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Washington • Utah Rep. Jason Chaffetz says he'll drop out of the speaker's race if Rep. Paul Ryan nabs the support of the fractured GOP caucus.

Ryan announced Tuesday that he'd accept the job if his fellow Republicans would unify behind a goal and work together rather than against one other.

Chaffetz, a Republican who is one of the two publicly announced candidates to replace outgoing Speaker John Boehner, had hoped the caucus would galvanize behind him when House Majority Leader Kevin McCarthy withdrew from the race. But he said Tuesday he's a Ryan man.

"I'm out, and I'm supporting Paul Ryan," Chaffetz said. "Part of the reason I was running was because Paul Ryan wasn't."

Chaffetz, the chairman of the House Oversight and Government Reform Committee, said he believes that Ryan would be a better speaker, although they may disagree on some issues.

"I think our goals are very similar," Chaffetz said of Ryan.

Ryan's spokesman, Brendan Buck, notes that his boss didn't announce that he was in for sure, but the Wisconsin Republican signaled he'd be interested if the caucus came together.

"He did not announce a final decision on the speakership, but he did discuss what's necessary, in his view, for the next speaker to be successful," Buck said in an email.

Ryan told GOP lawmakers late Tuesday that he will run for speaker, but only if they embrace him by week's end as their consensus candidate — an ambitious bid to impose unity on a disordered and divided House.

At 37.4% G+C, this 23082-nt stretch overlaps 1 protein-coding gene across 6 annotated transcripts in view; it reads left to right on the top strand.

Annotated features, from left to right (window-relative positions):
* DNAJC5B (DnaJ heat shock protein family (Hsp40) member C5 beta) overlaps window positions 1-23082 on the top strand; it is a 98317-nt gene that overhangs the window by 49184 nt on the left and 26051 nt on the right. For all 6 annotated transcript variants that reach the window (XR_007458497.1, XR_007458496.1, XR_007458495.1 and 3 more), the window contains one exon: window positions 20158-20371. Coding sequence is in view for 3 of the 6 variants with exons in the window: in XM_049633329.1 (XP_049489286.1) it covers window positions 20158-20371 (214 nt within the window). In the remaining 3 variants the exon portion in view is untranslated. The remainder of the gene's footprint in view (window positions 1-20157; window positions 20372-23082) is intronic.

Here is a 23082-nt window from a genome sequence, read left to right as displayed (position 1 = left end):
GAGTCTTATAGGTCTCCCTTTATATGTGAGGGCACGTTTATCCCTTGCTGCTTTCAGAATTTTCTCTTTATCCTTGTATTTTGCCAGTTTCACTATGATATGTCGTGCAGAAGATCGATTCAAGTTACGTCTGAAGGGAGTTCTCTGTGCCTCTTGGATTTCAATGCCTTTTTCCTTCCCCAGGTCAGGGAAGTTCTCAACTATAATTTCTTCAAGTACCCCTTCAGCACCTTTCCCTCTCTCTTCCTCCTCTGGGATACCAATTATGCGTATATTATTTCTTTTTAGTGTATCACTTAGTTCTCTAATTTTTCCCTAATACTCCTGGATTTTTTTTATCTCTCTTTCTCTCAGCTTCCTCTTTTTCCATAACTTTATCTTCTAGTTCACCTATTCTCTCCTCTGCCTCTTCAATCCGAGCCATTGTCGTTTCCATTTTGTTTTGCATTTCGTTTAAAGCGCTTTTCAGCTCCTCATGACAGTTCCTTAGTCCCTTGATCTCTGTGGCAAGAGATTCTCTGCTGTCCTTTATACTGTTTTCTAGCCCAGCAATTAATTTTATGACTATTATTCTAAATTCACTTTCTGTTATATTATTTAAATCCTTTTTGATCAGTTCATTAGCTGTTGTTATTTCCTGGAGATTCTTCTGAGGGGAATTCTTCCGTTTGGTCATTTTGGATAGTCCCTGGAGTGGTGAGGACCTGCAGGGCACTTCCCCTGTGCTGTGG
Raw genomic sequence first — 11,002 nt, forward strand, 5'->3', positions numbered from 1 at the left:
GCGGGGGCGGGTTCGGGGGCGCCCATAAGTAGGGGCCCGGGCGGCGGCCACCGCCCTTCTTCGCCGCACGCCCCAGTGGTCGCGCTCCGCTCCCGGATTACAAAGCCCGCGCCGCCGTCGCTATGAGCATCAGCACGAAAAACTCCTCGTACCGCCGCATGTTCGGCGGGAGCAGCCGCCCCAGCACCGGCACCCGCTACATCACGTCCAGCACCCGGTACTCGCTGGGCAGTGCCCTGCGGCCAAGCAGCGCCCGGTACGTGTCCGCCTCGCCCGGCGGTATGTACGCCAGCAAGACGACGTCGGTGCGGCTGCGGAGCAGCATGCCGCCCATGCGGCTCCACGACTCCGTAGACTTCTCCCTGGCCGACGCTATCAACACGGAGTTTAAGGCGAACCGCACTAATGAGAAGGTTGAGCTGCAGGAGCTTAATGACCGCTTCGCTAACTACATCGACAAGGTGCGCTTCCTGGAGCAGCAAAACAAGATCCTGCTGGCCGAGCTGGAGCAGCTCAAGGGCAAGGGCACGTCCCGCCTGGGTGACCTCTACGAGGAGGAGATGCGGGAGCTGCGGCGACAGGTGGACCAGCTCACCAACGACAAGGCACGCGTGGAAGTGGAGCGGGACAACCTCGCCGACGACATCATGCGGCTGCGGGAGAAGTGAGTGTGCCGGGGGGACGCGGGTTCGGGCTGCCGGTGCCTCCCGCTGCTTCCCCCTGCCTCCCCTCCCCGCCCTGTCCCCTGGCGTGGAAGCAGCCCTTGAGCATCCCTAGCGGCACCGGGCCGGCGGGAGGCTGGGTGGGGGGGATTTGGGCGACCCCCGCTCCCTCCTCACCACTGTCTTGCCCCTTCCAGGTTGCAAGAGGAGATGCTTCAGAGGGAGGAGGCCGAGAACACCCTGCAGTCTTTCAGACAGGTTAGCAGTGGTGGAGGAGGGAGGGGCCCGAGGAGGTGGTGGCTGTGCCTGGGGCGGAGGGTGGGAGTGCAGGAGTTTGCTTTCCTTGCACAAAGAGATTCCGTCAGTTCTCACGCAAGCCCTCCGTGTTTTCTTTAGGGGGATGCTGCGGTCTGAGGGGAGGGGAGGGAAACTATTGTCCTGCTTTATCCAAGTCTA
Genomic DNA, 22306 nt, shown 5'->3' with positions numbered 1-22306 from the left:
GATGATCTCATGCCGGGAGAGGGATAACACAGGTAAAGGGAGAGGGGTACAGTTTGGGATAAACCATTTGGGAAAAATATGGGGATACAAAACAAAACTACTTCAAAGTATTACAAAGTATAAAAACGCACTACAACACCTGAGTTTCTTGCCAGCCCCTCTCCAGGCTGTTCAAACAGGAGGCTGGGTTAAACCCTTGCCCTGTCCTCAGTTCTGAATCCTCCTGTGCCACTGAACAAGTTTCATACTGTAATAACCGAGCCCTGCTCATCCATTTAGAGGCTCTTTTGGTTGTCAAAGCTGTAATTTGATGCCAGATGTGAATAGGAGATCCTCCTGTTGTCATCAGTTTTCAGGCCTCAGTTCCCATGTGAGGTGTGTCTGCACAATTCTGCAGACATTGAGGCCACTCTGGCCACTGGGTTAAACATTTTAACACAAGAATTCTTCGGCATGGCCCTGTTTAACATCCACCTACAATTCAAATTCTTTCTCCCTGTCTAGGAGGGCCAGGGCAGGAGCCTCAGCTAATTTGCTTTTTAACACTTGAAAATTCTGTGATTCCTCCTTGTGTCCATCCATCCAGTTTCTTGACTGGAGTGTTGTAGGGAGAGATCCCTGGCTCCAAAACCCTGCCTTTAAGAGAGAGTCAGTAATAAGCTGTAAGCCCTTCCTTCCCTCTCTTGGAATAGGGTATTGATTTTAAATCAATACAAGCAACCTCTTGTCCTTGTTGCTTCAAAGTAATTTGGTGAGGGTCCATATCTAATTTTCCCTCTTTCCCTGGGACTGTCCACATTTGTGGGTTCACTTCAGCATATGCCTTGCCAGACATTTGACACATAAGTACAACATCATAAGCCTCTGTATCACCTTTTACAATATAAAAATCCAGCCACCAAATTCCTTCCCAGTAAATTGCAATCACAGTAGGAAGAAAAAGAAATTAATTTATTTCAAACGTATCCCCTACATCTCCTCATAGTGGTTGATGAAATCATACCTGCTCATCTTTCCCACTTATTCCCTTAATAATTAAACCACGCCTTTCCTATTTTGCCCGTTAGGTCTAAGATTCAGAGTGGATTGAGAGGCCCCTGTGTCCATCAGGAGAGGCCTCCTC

Dragged reluctantly into seeking a job he never wanted, Ryan spoke to his colleagues behind closed doors, telling them he will run only with the endorsement of the major caucuses in the House.

The 45-year-old Ryan gave his colleagues until Friday to express their support. The question will be whether he can win over the 35 or so members of the Freedom Caucus, who drove Boehner to announce his resignation by threatening a floor vote on his speakership and scared Majority Leader Kevin McCarthy into abruptly withdrawing from the race to replace him. The group would have veto power over the speaker's election.

Chaffetz, a fourth-term House member, said he doesn't regret his bid for speaker, arguing that there needs to be a choice between establishment Republicans and the more right-leaning flank of the GOP.

"I always knew it'd be a long shot at best," Chaffetz said, adding later that a win for speaker would have been capturing "lightning in a bottle."

The Associated Press contributed to this report